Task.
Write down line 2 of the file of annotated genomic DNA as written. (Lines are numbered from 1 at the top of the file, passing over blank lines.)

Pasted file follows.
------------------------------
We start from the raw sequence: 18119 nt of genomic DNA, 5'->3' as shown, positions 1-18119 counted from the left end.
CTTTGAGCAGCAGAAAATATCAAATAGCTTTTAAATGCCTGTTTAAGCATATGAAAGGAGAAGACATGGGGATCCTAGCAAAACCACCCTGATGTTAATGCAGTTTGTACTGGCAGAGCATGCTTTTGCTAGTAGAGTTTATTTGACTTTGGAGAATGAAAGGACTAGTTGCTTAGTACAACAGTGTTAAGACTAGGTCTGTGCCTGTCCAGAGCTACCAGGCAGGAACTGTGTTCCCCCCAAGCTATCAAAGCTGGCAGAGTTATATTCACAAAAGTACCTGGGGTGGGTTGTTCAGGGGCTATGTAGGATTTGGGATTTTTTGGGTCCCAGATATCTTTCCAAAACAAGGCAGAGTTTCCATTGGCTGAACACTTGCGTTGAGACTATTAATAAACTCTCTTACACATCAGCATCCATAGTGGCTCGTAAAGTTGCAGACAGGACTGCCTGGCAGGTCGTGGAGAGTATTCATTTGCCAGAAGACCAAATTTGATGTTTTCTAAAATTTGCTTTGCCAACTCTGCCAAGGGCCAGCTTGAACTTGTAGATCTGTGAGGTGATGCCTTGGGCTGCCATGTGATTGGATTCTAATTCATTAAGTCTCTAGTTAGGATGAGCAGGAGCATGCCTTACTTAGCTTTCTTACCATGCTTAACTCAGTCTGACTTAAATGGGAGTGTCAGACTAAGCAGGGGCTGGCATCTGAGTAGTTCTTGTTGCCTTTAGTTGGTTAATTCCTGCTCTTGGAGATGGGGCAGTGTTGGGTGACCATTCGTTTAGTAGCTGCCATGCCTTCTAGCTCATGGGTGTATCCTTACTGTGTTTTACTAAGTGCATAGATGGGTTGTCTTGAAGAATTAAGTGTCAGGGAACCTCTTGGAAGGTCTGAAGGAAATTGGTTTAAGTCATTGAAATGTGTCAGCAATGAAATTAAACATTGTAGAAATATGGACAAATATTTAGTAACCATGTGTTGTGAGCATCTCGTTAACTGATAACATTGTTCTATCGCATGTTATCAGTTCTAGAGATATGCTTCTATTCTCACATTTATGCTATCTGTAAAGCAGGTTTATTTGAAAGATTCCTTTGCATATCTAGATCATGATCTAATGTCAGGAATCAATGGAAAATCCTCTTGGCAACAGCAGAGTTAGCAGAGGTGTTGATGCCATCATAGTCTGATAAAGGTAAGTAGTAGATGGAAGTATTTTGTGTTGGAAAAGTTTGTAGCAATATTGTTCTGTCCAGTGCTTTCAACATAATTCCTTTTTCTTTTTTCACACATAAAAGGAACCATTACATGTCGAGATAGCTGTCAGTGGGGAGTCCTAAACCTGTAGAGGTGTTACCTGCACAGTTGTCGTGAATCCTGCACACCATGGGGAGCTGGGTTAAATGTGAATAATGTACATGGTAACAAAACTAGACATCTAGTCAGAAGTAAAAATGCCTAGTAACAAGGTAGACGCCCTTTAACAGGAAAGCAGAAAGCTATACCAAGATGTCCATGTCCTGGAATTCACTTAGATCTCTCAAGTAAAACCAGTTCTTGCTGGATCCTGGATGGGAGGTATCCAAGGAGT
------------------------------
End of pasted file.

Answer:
CTTTGAGCAGCAGAAAATATCAAATAGCTTTTAAATGCCTGTTTAAGCATATGAAAGGAGAAGACATGGGGATCCTAGCAAAACCACCCTGATGTTAATGCAGTTTGTACTGGCAGAGCATGCTTTTGCTAGTAGAGTTTATTTGACTTTGGAGAATGAAAGGACTAGTTGCTTAGTACAACAGTGTTAAGACTAGGTCTGTGCCTGTCCAGAGCTACCAGGCAGGAACTGTGTTCCCCCCAAGCTATCAAAGCTGGCAGAGTTATATTCACAAAAGTACCTGGGGTGGGTTGTTCAGGGGCTATGTAGGATTTGGGATTTTTTGGGTCCCAGATATCTTTCCAAAACAAGGCAGAGTTTCCATTGGCTGAACACTTGCGTTGAGACTATTAATAAACTCTCTTACACATCAGCATCCATAGTGGCTCGTAAAGTTGCAGACAGGACTGCCTGGCAGGTCGTGGAGAGTATTCATTTGCCAGAAGACCAAATTTGATGTTTTCTAAAATTTGCTTTGCCAACTCTGCCAAGGGCCAGCTTGAACTTGTAGATCTGTGAGGTGATGCCTTGGGCTGCCATGTGATTGGATTCTAATTCATTAAGTCTCTAGTTAGGATGAGCAGGAGCATGCCTTACTTAGCTTTCTTACCATGCTTAACTCAGTCTGACTTAAATGGGAGTGTCAGACTAAGCAGGGGCTGGCATCTGAGTAGTTCTTGTTGCCTTTAGTTGGTTAATTCCTGCTCTTGGAGATGGGGCAGTGTTGGGTGACCATTCGTTTAGTAGCTGCCATGCCTTCTAGCTCATGGGTGTATCCTTACTGTGTTTTACTAAGTGCATAGATGGGTTGTCTTGAAGAATTAAGTGTCAGGGAACCTCTTGGAAGGTCTGAAGGAAATTGGTTTAAGTCATTGAAATGTGTCAGCAATGAAATTAAACATTGTAGAAATATGGACAAATATTTAGTAACCATGTGTTGTGAGCATCTCGTTAACTGATAACATTGTTCTATCGCATGTTATCAGTTCTAGAGATATGCTTCTATTCTCACATTTATGCTATCTGTAAAGCAGGTTTATTTGAAAGATTCCTTTGCATATCTAGATCATGATCTAATGTCAGGAATCAATGGAAAATCCTCTTGGCAACAGCAGAGTTAGCAGAGGTGTTGATGCCATCATAGTCTGATAAAGGTAAGTAGTAGATGGAAGTATTTTGTGTTGGAAAAGTTTGTAGCAATATTGTTCTGTCCAGTGCTTTCAACATAATTCCTTTTTCTTTTTTCACACATAAAAGGAACCATTACATGTCGAGATAGCTGTCAGTGGGGAGTCCTAAACCTGTAGAGGTGTTACCTGCACAGTTGTCGTGAATCCTGCACACCATGGGGAGCTGGGTTAAATGTGAATAATGTACATGGTAACAAAACTAGACATCTAGTCAGAAGTAAAAATGCCTAGTAACAAGGTAGACGCCCTTTAACAGGAAAGCAGAAAGCTATACCAAGATGTCCATGTCCTGGAATTCACTTAGATCTCTCAAGTAAAACCAGTTCTTGCTGGATCCTGGATGGGAGGTATCCAAGGAGT